# Technical website - Should I assume that my visitors will use a modern browser?

I am in the process of creating my own website, which will include a technical blog. I want to build my website using modern technologies such as HTML5 and CSS3.

Since my website will be targetted at programmers and mostly tech-savvy users, should I take for granted that these people will be using a modern browser? Or should I make my site compatible with older browsers just in case?

I don't want to go through the pain of adapting my website to be compatible with browsers I assume won't be used.

UPDATE: I've read the answers so far and it seems like you missed an important detail about the question. So in case it was not clear, please focus your answers by taking into account the nature of the site :

my website will be targetted at programmers and mostly tech-savvy users

Considering this, should I take for granted that these people will be using a modern browser?

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Most of the companies I work with require web sites to work with IE7+. If users still have IE6-, it's because they have little interest in technology. –  Evik James Jun 4 '12 at 19:26
So if these users have little interest in technology, then why would they come to my website ? –  marco-fiset Jun 4 '12 at 19:29
I would feel safe assuming that 99% of the people who read tech blogs are in the tech industry and have a modern browser and know exactly how to use it. –  Evik James Jun 4 '12 at 19:31
If they're really hardcore techies they might be browsing your site using lynx :) –  Ken Liu Oct 19 '12 at 19:52

The only way to find out is to collect a reasonable sample of statistics about your user base. Anything short of that is just a baseless assumption.

Fortunately, Google Analytics tracks absolutely everything about the browser, screen size, enabled capabilities, etc...

Target Internet Explorer as the 'low mark' because versions are supported much longer. For instance, the Windows XP support lifecycle won't expire until April 8, 2014 so IE 6 won't disappear until then.

If the statistics show that only a very small percentage of users use IE 6 (or IE 7) may not justify the effort needed to support their browser.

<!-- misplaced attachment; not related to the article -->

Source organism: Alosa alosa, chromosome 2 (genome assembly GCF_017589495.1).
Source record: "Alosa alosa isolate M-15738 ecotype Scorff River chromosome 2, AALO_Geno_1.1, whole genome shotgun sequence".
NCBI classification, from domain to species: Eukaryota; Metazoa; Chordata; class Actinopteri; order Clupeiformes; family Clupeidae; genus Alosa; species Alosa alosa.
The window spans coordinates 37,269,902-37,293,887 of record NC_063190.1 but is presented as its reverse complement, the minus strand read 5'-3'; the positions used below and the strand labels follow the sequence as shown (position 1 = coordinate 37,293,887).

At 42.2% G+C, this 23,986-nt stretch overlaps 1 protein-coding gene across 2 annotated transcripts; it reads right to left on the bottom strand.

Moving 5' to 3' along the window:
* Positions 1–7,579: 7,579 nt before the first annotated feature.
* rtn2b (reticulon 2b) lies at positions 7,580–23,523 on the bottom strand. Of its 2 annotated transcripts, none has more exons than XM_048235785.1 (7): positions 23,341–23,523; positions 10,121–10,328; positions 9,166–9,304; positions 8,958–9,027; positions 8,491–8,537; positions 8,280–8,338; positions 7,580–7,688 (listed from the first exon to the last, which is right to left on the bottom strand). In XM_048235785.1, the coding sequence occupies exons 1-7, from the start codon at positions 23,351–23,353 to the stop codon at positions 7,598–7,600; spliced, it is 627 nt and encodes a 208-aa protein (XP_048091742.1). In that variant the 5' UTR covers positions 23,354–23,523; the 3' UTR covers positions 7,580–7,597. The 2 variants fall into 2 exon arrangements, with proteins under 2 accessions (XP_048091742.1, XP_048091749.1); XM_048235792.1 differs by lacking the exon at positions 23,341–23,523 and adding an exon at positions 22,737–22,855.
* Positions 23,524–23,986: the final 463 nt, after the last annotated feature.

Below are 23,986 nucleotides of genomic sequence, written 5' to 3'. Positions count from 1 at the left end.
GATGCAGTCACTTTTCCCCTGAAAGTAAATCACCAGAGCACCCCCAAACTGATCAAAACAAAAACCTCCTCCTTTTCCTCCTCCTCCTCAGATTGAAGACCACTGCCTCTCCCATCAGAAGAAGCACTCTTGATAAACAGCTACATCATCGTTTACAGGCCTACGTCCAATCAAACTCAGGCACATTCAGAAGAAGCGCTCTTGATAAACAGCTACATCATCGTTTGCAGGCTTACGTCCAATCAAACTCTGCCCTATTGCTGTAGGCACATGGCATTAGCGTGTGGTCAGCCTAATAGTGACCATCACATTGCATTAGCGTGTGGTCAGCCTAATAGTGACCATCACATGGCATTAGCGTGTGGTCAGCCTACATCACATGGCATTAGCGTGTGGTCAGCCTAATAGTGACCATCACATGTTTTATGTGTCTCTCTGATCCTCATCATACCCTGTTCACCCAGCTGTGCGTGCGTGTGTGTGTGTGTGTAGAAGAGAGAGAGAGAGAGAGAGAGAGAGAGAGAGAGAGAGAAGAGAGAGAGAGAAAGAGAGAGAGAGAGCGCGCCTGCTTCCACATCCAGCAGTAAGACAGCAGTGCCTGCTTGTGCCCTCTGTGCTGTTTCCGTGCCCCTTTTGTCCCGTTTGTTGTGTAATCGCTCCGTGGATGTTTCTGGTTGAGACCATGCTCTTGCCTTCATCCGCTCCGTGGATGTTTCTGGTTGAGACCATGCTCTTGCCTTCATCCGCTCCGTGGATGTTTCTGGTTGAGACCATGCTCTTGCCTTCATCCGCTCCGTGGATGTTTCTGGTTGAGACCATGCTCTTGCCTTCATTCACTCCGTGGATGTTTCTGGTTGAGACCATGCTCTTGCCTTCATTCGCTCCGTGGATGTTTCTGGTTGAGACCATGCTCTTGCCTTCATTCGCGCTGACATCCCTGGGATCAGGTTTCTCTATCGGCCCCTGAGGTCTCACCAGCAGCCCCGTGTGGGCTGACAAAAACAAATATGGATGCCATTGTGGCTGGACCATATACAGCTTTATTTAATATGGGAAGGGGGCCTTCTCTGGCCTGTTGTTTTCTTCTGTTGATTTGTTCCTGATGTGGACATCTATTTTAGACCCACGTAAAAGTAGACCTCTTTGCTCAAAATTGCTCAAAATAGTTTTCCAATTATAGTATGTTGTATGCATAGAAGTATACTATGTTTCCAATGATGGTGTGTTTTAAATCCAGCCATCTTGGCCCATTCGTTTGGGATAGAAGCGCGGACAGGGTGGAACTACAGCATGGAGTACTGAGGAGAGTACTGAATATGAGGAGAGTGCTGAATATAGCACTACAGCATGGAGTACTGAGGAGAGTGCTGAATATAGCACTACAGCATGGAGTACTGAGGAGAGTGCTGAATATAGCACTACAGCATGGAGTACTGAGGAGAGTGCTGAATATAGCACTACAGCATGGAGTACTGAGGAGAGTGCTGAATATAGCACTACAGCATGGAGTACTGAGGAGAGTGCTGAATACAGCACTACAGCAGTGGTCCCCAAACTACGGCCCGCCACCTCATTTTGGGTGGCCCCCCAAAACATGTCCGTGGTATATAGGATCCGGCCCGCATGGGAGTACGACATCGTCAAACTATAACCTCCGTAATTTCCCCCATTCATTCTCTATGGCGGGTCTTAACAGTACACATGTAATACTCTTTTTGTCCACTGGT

As for the newer HTML5, you could add an HTML5 shiv to your site for some free progressive enhancement coverage but limit the more advanced features (ex HTML5 File API) to private sections of your site until the browsers catch up.

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All good ideas. There has to be a point though ~ which I know you agree with ~ that developing for a small AND diminishing percentage of the people is a waste of time. –  Evik James Jun 5 '12 at 11:59
@EvikJames Yep, that's the gist. I intentionally left it open ended because the it depends on the context. For a massive media site like Google, they have a ton of resources and a massive user base so neglecting to provide browser support for even .5% of their user base will have a massive impact. Conversely, if you run a small site and only .5% of 1000 unique visitors use a legacy browser, it's probably not worth the resources to support. To quote Kanye West, "Like old folks pissin, I guess it all depends, ohhhhh" –  Evan Plaice Jun 6 '12 at 16:34
Yep, as another example, my own personal website which has a tech focused blog, along with some family photos still has 24% of it's traffic as IE8 with fairly tech heavy posts as the most popular, followed by Firefox and then Chrome (which now both auto-update) –  Zhaph - Ben Duguid Jun 7 '12 at 18:54